Catatonia


Catatonia
   Catatonia is motor abnormalities in association with severe disorders of mood and thought. Catatonic excitement means an increase in spontaneous and purposeless movements; it is a feature of manic illness among other disorders. Catatonic stupor is a decrease in reactivity to the environment with a reduction of movements and is a feature of depressive illness among others. Catatonia can also be seen as an independent disease. The term "catatonia" was coined by Karl Ludwig Kahlbaum in an 1874 monograph (Die Katatonie, oder das Spannungsirresein), but he had used it in public lectures since 1868. The phenomenon had, however, been long familiar in psychiatry and was recognized as part of the immobile apathy traditionally called melancholia attonita (attonita_thunderstruck).
   Emil Kraepelin at first accepted Kahlbaum’s view that catatonia was an independent illness. He said in the fourth edition (1893) of his textbook, Psychiatry (Psychiatrie), that Kahlbaum’s own classification was overly diverse in terms of cause, clinical picture, and prognosis. "Nonetheless on the basis of clinical experience I feel justified in selecting out a certain group of cases from the category ‘catatonia’ as a distinctive disease. We are talking here about the acute or subacute forms of distinctive kinds of excitement, that then pass into stupor or dementia with confused delusions and sporadic hallucinations" (pp. 444–445). Here, he made catatonia a form of the "psychic processes of degeneration" alongside dementia praecox.
   Yet, in the sixth edition in 1899, Kraepelin changed his mind: catatonia was a subform of dementia praecox. Among the clinical manifestations of dementia praecox, he said, were the hebephrenic forms, the paranoid forms, and the catatonic forms. As he noted in the eighth edition of his textbook in 1913, the last edition he was to complete himself, "On the basis of course, namely of outcome, and apparently on the basis of autopsy findings, there remain no distinctive differences [between catatonia and dementia praecox]; thus we are justified in seeing Kahlbaum’s catatonia chiefly as a distinctive kind of course of dementia praecox" (vol. III, 6th ed. [2], p. 809). For Eugen Bleuler as well, catatonia was one of the subdivisions of "the schizophrenias" (alongside the paranoid, hebephrenic, and schizophrenia-simplex subdivisions).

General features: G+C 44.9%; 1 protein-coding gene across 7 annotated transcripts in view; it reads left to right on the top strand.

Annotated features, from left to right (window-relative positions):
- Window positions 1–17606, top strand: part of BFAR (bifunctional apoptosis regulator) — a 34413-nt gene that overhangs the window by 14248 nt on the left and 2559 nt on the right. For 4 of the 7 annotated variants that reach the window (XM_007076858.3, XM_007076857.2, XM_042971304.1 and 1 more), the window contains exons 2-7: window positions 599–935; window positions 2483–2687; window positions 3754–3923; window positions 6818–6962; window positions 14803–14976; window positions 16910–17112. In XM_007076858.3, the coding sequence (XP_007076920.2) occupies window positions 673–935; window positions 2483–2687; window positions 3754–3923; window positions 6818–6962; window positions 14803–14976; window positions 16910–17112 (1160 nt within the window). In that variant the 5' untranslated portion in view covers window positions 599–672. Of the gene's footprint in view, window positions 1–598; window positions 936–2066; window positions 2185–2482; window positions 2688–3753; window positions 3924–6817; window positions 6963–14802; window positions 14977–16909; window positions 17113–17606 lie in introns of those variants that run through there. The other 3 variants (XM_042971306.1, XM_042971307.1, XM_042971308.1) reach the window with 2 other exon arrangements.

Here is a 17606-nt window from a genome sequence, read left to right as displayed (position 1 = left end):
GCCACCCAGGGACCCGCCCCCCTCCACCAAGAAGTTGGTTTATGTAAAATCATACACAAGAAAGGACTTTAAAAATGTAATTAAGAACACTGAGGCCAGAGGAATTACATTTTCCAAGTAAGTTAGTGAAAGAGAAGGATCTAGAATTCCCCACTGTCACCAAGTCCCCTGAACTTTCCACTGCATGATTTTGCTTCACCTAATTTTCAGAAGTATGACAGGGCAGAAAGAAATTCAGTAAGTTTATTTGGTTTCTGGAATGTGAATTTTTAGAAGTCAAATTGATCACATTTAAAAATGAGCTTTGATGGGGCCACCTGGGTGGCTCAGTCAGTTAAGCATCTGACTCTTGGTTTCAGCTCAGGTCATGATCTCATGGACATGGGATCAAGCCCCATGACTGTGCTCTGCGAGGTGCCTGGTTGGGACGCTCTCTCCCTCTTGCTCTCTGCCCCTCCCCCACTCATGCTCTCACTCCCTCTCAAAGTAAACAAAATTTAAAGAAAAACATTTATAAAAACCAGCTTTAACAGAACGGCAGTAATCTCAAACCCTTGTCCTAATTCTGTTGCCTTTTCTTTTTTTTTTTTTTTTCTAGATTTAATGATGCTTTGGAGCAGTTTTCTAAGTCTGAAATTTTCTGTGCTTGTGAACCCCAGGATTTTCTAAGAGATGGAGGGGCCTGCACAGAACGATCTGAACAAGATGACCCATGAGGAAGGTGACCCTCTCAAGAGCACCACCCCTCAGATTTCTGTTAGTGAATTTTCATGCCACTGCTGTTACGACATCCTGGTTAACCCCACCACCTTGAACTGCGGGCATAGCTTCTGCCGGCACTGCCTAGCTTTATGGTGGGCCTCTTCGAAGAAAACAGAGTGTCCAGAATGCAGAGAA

As he said in his Textbook of Psychiatry (Lehrbuch der Psychiatrie) in 1916,
   "Following acute catatonic attacks a tolerable condition may again recur; the cases that begin furtively all have a bad prognosis without any remissions that are worth mentioning" (A. A. Brill’s 1924 English translation of the fourth German edition, p. 417). Kraepelin and Bleuler had thus hijacked Kahlbaum’s catatonia and buried it in schizophrenia (where it has been ever since).
   In 1930, William J. Bleckwenn (1895–1965), assistant director of the Wisconsin Psychiatric Institute, noted in the Journal of the American Medical Association (JAMA) that intravenous injections of amobarbital relieved catatonia. Under the category "schizophrenia," he wrote, "The catatonic patient has shown some extremely interesting and rather striking responses." "Periods of from four to fourteen hours of a ‘normal lucid interval’ have been a constant result of the treatment" (p. 1169). These observations took catatonia out of the concept of "psychological defenses"; some observers view Bleckwenn’s procedure as the real beginning of psychopharmacology.
   As for the recent history of catatonia, DSM-III continued the Kraepelinian tradition of seeing catatonia as a kind of schizophrenia. In 1980, the existence of a "catatonic type" of schizophrenia, marked by "stupor, negativism, rigidity, excitement, or posturing," was noted in the Manual (p. 190). DSM-IV in 1994 extended the possibility of catatonic symptoms to mood disorders, adding the term as a "specifier": "when the clinical picture is characterized by marked psychomotor disturbance that may involve motoric immobility, excessive motor activity, extreme negativism, mutism" (p. 382). In the 1970s, interest in catatonia as independent of schizophrenia began to revive with the report in 1973 of James R. Morrison, then at the University of Iowa, in the Archives of General Psychiatry that catatonia occurred in about 10% of a series of 2500 patients admitted to the inpatient service of the Iowa State Psychopathic Hospital during the years 1920–1971 with a diagnosis of schizophrenia. He found that catatonia was also quite common in mood disorders: "It would appear that approximately one quarter of patients who have been diagnosed as catatonia, excited type, in fact may suffer from an affective disorder" (p. 41). In 1976 in the Archives of General Psychiatry,
   Richard Abrams (1937–) and Michael Alan Taylor (1940–), using data collected while they were at New York College of Medicine (Metropolitan Hospital), showed that two thirds of a series of consecutive inpatients with signs of catatonia in fact had a mood disorder, usually mania.
   In 2003, Taylor, now at the University of Michigan, and Max Fink recommended in the American Journal of Psychiatry that catatonia be considered an independent syndrome in its own right: "[It] is found in about 10 percent of acutely ill psychiatric inpatients and is more commonly observed in persons with mood disorder than in those with schizophrenia. It is found in many conditions and presents mainly as retarded-stuporous or excited-delirious forms" (p. 1233). This contradicts the commonly held view that catatonia is "rare." (Interested readers will find an overview in Fink and Taylor, Catatonia: A Clinician’s Guide to Diagnosis and Treatment [2003].) (On periodic catatonia see Psychosis: Emergence [1932].)

Edward Shorter. 2014.

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